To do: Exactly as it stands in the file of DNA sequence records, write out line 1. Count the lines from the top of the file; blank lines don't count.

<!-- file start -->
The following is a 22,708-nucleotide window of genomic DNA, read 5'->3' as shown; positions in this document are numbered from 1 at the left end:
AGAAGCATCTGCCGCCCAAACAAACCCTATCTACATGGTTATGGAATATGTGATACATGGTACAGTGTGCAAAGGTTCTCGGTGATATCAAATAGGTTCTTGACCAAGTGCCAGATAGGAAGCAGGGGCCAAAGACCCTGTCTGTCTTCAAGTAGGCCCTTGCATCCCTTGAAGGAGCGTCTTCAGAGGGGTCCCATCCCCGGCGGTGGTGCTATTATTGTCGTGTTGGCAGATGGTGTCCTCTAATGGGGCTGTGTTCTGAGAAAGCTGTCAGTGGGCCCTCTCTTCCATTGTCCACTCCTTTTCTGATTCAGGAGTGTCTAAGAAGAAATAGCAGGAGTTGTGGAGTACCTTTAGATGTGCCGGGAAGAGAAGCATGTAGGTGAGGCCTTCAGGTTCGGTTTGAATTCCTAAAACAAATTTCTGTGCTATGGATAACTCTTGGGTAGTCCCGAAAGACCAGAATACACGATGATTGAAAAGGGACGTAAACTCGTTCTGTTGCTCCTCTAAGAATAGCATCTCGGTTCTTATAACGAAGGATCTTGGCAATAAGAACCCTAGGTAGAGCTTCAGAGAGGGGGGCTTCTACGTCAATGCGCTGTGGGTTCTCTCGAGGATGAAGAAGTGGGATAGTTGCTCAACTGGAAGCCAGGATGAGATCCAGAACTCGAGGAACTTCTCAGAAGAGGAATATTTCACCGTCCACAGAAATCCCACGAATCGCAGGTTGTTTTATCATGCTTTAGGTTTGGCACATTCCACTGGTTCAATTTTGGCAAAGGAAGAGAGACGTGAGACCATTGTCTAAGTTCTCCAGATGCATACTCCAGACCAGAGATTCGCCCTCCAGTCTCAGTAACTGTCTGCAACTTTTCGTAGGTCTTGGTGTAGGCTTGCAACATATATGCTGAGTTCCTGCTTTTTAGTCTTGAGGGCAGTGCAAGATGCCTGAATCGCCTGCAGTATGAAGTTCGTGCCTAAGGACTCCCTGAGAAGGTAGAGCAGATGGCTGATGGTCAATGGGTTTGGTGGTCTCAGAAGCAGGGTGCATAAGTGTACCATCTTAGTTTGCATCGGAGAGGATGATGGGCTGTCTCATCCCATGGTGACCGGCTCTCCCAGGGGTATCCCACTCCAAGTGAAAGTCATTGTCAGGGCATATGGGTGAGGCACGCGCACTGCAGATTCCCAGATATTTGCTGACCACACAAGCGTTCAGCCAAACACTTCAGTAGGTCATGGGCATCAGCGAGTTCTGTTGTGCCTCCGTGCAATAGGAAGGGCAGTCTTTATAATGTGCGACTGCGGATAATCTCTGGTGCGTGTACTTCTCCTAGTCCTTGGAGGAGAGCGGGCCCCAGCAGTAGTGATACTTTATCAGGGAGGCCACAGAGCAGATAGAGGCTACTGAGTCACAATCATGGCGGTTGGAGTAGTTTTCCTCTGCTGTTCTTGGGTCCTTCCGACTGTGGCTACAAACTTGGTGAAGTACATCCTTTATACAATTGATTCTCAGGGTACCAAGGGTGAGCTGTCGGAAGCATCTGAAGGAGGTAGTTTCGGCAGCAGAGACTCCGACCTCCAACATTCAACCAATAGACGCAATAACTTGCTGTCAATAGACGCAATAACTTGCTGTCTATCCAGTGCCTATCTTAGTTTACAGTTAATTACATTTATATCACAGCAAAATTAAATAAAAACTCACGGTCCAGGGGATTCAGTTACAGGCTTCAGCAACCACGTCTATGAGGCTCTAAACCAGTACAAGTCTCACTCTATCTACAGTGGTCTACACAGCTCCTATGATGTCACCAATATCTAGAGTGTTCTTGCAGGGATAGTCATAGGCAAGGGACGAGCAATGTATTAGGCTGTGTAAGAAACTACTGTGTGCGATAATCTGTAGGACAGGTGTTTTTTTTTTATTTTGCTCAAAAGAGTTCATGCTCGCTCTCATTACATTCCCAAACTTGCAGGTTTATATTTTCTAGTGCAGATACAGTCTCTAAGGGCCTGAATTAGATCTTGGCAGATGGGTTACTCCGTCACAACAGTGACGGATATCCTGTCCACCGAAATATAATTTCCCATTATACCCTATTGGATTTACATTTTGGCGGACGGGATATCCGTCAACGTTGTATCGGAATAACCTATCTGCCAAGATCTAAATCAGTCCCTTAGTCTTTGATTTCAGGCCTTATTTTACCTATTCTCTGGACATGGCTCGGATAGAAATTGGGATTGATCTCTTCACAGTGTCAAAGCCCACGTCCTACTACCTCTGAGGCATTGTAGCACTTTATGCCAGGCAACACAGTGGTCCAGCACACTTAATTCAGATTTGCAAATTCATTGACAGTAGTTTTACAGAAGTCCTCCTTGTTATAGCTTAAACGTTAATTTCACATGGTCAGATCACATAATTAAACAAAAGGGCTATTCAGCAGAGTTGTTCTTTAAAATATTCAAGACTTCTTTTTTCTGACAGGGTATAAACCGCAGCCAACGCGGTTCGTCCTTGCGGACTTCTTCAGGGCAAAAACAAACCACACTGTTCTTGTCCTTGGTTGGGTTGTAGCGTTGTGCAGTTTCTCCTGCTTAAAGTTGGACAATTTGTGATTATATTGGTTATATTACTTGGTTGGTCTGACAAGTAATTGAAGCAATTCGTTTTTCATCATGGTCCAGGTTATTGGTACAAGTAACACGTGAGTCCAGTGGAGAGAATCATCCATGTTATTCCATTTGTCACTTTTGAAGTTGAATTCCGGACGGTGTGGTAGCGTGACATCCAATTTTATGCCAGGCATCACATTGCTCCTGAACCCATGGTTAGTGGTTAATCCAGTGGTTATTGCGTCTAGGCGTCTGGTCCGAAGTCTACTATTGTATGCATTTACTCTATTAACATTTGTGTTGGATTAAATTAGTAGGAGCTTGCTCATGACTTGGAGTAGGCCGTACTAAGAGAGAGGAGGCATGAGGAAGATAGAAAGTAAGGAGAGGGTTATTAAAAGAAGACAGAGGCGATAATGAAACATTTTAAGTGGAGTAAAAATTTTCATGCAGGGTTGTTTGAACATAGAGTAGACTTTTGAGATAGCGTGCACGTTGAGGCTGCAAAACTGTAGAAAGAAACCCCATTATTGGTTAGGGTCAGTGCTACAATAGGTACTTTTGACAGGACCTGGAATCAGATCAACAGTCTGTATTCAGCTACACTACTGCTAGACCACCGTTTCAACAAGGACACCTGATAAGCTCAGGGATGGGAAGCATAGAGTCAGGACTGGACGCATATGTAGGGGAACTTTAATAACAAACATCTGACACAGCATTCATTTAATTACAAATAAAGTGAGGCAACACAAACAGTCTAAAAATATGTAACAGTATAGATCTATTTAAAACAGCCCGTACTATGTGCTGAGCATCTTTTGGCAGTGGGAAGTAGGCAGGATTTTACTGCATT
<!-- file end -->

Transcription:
The following is a 22,708-nucleotide window of genomic DNA, read 5'->3' as shown; positions in this document are numbered from 1 at the left end: